Amidst all the commemoration and solemn ceremony for the 10th anniversary of 9/11, Charles Bagli took time off from his book leave—for his Stuyvesant Town opus—to file his first story since June 15, “Downtown’s Rebirth, 10 Years and $24 Billion Later.” Mr. Bagli, always the development skeptic, reminds us just how much rebuilding the World Trade Center has cost.
- $20 billion in federal funds, of which:
- $6 billion for 9/11 clean-up
- $8 billion in rebuilding dollars
- $6 billion in rebuilding grants and tax incentives
- There was a $4.5 billion insurance payment to Larry Silverstein
- $3.2 billion spent on 1 World Trade Center
- Where Condé Nast got $47.5 million in tax breaks
- $1.65 billion in tax-exempt Liberty Bonds kept Goldman Sachs downtown at its new $2.4 billion headquarters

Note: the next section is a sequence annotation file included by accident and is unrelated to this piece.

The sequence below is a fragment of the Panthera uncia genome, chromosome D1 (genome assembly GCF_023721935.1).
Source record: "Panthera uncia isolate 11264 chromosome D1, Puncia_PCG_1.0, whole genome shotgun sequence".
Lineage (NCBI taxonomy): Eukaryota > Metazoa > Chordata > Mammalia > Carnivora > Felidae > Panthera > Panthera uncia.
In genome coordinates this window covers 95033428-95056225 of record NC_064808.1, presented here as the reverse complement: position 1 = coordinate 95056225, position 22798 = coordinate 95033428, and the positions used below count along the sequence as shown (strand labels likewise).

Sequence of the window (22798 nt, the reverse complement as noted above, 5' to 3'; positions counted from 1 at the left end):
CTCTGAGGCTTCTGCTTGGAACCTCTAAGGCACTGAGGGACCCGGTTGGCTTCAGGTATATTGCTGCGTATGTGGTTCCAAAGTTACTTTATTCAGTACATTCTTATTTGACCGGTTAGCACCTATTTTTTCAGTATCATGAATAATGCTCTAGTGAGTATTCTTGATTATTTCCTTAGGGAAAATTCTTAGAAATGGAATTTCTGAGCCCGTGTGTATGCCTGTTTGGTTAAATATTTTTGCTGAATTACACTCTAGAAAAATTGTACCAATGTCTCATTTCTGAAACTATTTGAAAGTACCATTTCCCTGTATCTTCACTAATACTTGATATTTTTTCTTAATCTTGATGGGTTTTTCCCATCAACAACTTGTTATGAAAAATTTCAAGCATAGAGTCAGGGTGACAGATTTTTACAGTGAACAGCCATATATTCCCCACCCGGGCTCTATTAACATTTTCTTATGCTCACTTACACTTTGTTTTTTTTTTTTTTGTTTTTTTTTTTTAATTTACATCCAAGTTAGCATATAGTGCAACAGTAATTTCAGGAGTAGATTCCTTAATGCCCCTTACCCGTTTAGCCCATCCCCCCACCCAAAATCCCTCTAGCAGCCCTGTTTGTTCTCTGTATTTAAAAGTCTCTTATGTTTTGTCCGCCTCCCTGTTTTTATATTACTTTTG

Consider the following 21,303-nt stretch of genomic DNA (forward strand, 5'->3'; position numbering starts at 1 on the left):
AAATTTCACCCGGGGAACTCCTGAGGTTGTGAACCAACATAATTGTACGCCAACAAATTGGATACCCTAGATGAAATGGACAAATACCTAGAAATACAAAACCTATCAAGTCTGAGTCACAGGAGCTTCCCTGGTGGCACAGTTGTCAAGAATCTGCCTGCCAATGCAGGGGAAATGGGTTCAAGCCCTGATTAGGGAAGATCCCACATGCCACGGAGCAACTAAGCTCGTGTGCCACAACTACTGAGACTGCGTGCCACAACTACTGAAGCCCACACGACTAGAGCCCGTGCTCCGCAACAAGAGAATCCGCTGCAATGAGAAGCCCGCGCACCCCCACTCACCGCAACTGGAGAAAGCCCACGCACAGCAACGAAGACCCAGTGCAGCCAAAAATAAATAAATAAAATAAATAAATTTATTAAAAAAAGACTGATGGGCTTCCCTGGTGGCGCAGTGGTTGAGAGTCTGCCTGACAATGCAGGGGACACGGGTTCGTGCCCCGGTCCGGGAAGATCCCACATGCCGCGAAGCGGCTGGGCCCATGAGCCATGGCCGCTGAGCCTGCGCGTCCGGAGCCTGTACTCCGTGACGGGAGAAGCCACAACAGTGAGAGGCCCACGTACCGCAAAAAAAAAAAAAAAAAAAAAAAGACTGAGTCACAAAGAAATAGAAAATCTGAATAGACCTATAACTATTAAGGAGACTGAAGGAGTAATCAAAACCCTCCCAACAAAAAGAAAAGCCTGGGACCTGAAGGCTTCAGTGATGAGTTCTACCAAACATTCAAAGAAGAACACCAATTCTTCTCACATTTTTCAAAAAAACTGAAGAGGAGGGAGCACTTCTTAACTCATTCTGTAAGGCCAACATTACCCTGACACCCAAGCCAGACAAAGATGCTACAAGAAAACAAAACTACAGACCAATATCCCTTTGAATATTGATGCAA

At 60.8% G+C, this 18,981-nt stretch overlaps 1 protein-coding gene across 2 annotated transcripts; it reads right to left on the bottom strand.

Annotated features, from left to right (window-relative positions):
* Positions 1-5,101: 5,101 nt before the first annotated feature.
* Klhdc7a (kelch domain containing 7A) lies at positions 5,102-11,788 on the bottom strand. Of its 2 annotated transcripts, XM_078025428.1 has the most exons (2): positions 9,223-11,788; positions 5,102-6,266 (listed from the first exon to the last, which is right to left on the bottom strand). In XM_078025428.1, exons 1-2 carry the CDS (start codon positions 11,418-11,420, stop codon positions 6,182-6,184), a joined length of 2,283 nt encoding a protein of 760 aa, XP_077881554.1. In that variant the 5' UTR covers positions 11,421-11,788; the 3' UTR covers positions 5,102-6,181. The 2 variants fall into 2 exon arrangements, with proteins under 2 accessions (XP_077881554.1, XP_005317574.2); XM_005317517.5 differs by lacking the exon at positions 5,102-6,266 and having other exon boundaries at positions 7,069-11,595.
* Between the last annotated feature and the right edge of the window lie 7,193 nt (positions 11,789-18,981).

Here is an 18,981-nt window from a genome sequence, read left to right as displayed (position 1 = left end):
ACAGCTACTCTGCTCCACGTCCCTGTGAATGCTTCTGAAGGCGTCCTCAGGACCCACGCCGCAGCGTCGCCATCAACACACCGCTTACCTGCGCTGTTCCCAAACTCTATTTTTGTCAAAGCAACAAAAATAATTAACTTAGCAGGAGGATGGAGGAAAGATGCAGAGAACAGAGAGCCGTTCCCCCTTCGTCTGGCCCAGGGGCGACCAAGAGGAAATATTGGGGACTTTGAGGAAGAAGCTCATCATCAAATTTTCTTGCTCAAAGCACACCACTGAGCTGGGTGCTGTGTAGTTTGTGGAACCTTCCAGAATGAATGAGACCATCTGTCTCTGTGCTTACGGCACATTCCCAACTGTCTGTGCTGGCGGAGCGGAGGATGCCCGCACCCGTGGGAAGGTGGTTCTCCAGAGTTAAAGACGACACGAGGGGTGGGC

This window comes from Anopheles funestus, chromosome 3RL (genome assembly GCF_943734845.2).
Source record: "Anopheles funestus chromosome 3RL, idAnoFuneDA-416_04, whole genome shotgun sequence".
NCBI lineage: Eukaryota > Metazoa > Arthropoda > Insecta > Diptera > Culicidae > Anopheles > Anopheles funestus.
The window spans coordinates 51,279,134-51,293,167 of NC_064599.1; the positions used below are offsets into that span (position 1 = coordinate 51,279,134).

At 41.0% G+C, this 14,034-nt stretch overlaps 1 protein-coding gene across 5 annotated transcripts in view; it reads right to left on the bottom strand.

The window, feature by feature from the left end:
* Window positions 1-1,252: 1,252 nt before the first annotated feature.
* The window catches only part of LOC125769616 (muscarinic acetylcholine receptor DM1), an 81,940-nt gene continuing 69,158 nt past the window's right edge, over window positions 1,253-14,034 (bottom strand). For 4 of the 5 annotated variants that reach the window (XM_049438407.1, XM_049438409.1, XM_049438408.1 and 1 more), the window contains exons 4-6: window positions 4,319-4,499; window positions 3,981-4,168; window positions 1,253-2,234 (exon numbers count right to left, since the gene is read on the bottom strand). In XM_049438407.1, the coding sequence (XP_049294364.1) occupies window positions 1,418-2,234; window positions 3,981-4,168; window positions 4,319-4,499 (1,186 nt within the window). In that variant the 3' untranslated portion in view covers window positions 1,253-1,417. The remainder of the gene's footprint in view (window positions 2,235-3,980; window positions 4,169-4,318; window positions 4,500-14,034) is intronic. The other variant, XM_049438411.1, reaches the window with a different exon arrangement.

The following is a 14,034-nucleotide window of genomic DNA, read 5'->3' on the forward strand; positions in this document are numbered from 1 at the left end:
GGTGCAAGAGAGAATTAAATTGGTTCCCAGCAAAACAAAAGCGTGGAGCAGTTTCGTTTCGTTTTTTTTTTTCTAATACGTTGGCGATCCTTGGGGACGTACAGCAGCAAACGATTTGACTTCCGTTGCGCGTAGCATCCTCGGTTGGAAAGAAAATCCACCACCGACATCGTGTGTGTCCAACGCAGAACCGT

- Larry Silverstein only got $2.6 billion in Liberty Bonds for his three $6.9 billion WTC towers
- Another $1.6 billion for 15 luxury apartment buildings, with only 5 percent of the units set aside for low-income tenants
- $313 billion in tax grants for local businesses, “although there was little chance that the American Stock Exchange, Century 21 or the law firm Stroock & Stroock & Lavan would leave.”
And then there’s the greatest indignity, the soaring Santiago Calatrava transit hub, which Mr. Bagli sees as little more than a glorified PATH station. (It’s also a mall and connector for neighboring subway lines, not to mention a symbol, if an incredibly expensive one.) “The hub’s cost has swelled to $3.44 billion from $1.9 billion over the past decade, though it will serve only 80,000 PATH riders daily. Pennsylvania Station in Manhattan serves seven times that number, and yet its planned renovation has largely stalled.” Mr. Bagli might be biased, though, since he lives in northern New Jersey.
And really, how much money is this compared to the $3.3 trillion The Times estimates the U.S. spent directly or indirectly responding to 9/11.